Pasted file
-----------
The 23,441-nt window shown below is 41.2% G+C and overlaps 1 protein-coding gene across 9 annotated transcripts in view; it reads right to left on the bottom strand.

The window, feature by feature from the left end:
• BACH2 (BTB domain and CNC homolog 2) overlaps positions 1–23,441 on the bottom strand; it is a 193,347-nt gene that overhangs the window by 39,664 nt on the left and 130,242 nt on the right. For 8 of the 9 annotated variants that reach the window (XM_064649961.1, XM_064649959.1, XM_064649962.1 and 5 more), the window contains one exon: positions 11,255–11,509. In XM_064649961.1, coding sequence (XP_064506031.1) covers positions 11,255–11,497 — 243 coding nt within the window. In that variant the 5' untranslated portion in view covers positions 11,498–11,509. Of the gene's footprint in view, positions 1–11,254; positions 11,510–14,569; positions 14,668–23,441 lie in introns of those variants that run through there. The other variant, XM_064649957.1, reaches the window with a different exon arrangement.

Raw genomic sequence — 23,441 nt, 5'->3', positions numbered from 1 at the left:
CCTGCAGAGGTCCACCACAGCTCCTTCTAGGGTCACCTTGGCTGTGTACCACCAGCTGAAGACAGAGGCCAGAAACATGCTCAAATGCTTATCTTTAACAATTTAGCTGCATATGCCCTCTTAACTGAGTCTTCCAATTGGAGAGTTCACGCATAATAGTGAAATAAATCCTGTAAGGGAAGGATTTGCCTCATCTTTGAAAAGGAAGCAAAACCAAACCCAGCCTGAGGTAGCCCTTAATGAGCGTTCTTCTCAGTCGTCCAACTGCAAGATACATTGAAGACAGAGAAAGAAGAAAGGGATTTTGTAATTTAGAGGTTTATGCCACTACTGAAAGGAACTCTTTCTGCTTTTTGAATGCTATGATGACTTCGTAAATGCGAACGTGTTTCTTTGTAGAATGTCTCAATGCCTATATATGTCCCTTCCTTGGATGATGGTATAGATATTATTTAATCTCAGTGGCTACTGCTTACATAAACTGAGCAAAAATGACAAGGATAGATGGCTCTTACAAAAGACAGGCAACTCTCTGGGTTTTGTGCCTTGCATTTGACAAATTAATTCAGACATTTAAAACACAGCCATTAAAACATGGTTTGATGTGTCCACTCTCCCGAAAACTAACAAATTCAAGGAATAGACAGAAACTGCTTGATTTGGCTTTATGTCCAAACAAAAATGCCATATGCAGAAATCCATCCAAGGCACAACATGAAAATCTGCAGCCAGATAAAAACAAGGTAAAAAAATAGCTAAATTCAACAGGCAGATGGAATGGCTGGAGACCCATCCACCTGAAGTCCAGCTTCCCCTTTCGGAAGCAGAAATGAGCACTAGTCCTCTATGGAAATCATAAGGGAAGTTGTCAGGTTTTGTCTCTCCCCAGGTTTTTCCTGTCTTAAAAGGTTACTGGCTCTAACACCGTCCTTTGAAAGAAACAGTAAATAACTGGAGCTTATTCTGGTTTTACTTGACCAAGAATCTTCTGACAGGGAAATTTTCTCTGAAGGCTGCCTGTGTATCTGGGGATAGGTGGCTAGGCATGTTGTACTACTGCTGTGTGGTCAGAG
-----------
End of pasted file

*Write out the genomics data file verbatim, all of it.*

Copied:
The 23,441-nt window shown below is 41.2% G+C and overlaps 1 protein-coding gene across 9 annotated transcripts in view; it reads right to left on the bottom strand.

The window, feature by feature from the left end:
• BACH2 (BTB domain and CNC homolog 2) overlaps positions 1–23,441 on the bottom strand; it is a 193,347-nt gene that overhangs the window by 39,664 nt on the left and 130,242 nt on the right. For 8 of the 9 annotated variants that reach the window (XM_064649961.1, XM_064649959.1, XM_064649962.1 and 5 more), the window contains one exon: positions 11,255–11,509. In XM_064649961.1, coding sequence (XP_064506031.1) covers positions 11,255–11,497 — 243 coding nt within the window. In that variant the 5' untranslated portion in view covers positions 11,498–11,509. Of the gene's footprint in view, positions 1–11,254; positions 11,510–14,569; positions 14,668–23,441 lie in introns of those variants that run through there. The other variant, XM_064649957.1, reaches the window with a different exon arrangement.

Raw genomic sequence — 23,441 nt, 5'->3', positions numbered from 1 at the left:
CCTGCAGAGGTCCACCACAGCTCCTTCTAGGGTCACCTTGGCTGTGTACCACCAGCTGAAGACAGAGGCCAGAAACATGCTCAAATGCTTATCTTTAACAATTTAGCTGCATATGCCCTCTTAACTGAGTCTTCCAATTGGAGAGTTCACGCATAATAGTGAAATAAATCCTGTAAGGGAAGGATTTGCCTCATCTTTGAAAAGGAAGCAAAACCAAACCCAGCCTGAGGTAGCCCTTAATGAGCGTTCTTCTCAGTCGTCCAACTGCAAGATACATTGAAGACAGAGAAAGAAGAAAGGGATTTTGTAATTTAGAGGTTTATGCCACTACTGAAAGGAACTCTTTCTGCTTTTTGAATGCTATGATGACTTCGTAAATGCGAACGTGTTTCTTTGTAGAATGTCTCAATGCCTATATATGTCCCTTCCTTGGATGATGGTATAGATATTATTTAATCTCAGTGGCTACTGCTTACATAAACTGAGCAAAAATGACAAGGATAGATGGCTCTTACAAAAGACAGGCAACTCTCTGGGTTTTGTGCCTTGCATTTGACAAATTAATTCAGACATTTAAAACACAGCCATTAAAACATGGTTTGATGTGTCCACTCTCCCGAAAACTAACAAATTCAAGGAATAGACAGAAACTGCTTGATTTGGCTTTATGTCCAAACAAAAATGCCATATGCAGAAATCCATCCAAGGCACAACATGAAAATCTGCAGCCAGATAAAAACAAGGTAAAAAAATAGCTAAATTCAACAGGCAGATGGAATGGCTGGAGACCCATCCACCTGAAGTCCAGCTTCCCCTTTCGGAAGCAGAAATGAGCACTAGTCCTCTATGGAAATCATAAGGGAAGTTGTCAGGTTTTGTCTCTCCCCAGGTTTTTCCTGTCTTAAAAGGTTACTGGCTCTAACACCGTCCTTTGAAAGAAACAGTAAATAACTGGAGCTTATTCTGGTTTTACTTGACCAAGAATCTTCTGACAGGGAAATTTTCTCTGAAGGCTGCCTGTGTATCTGGGGATAGGTGGCTAGGCATGTTGTACTACTGCTGTGTGGTCAGAG